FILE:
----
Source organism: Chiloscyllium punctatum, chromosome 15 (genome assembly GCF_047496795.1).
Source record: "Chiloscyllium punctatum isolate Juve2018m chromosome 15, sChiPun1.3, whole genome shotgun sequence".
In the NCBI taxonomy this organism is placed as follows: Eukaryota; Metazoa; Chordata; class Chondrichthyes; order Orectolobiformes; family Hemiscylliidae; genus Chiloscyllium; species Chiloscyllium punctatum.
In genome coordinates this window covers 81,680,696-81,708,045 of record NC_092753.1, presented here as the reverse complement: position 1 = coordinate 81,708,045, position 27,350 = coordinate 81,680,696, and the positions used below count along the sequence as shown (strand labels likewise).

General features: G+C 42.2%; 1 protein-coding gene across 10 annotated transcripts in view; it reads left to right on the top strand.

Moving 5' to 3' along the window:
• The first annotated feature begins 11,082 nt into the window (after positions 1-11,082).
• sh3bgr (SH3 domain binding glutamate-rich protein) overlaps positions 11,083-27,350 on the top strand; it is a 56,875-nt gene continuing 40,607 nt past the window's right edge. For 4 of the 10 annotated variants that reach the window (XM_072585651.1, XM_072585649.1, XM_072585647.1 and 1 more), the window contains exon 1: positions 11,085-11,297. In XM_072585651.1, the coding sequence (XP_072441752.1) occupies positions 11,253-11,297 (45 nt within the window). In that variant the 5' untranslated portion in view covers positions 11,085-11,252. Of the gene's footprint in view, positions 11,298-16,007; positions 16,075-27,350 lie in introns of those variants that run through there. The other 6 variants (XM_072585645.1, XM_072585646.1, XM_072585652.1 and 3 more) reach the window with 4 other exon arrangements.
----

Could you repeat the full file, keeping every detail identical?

Source organism: Chiloscyllium punctatum, chromosome 15 (genome assembly GCF_047496795.1).
Source record: "Chiloscyllium punctatum isolate Juve2018m chromosome 15, sChiPun1.3, whole genome shotgun sequence".
In the NCBI taxonomy this organism is placed as follows: Eukaryota; Metazoa; Chordata; class Chondrichthyes; order Orectolobiformes; family Hemiscylliidae; genus Chiloscyllium; species Chiloscyllium punctatum.
In genome coordinates this window covers 81,680,696-81,708,045 of record NC_092753.1, presented here as the reverse complement: position 1 = coordinate 81,708,045, position 27,350 = coordinate 81,680,696, and the positions used below count along the sequence as shown (strand labels likewise).

General features: G+C 42.2%; 1 protein-coding gene across 10 annotated transcripts in view; it reads left to right on the top strand.

Moving 5' to 3' along the window:
• The first annotated feature begins 11,082 nt into the window (after positions 1-11,082).
• sh3bgr (SH3 domain binding glutamate-rich protein) overlaps positions 11,083-27,350 on the top strand; it is a 56,875-nt gene continuing 40,607 nt past the window's right edge. For 4 of the 10 annotated variants that reach the window (XM_072585651.1, XM_072585649.1, XM_072585647.1 and 1 more), the window contains exon 1: positions 11,085-11,297. In XM_072585651.1, the coding sequence (XP_072441752.1) occupies positions 11,253-11,297 (45 nt within the window). In that variant the 5' untranslated portion in view covers positions 11,085-11,252. Of the gene's footprint in view, positions 11,298-16,007; positions 16,075-27,350 lie in introns of those variants that run through there. The other 6 variants (XM_072585645.1, XM_072585646.1, XM_072585652.1 and 3 more) reach the window with 4 other exon arrangements.